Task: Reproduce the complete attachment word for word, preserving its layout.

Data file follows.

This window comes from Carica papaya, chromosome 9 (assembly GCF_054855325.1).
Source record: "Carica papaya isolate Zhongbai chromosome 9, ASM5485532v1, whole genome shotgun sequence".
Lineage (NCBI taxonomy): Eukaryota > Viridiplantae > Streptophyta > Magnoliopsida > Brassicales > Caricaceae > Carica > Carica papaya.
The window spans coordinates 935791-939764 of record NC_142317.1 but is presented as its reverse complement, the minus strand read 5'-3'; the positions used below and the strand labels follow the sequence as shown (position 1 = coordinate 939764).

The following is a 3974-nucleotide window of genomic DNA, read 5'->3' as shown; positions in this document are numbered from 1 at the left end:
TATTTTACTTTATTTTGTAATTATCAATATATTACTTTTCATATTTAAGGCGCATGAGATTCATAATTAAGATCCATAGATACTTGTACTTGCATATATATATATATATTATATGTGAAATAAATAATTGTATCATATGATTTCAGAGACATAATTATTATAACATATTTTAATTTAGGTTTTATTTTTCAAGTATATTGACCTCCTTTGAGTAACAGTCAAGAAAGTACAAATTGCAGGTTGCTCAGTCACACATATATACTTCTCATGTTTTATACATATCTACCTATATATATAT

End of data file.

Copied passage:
This window comes from Carica papaya, chromosome 9 (assembly GCF_054855325.1).
Source record: "Carica papaya isolate Zhongbai chromosome 9, ASM5485532v1, whole genome shotgun sequence".
Lineage (NCBI taxonomy): Eukaryota > Viridiplantae > Streptophyta > Magnoliopsida > Brassicales > Caricaceae > Carica > Carica papaya.
The window spans coordinates 935791-939764 of record NC_142317.1 but is presented as its reverse complement, the minus strand read 5'-3'; the positions used below and the strand labels follow the sequence as shown (position 1 = coordinate 939764).

The following is a 3974-nucleotide window of genomic DNA, read 5'->3' as shown; positions in this document are numbered from 1 at the left end:
TATTTTACTTTATTTTGTAATTATCAATATATTACTTTTCATATTTAAGGCGCATGAGATTCATAATTAAGATCCATAGATACTTGTACTTGCATATATATATATATATTATATGTGAAATAAATAATTGTATCATATGATTTCAGAGACATAATTATTATAACATATTTTAATTTAGGTTTTATTTTTCAAGTATATTGACCTCCTTTGAGTAACAGTCAAGAAAGTACAAATTGCAGGTTGCTCAGTCACACATATATACTTCTCATGTTTTATACATATCTACCTATATATATAT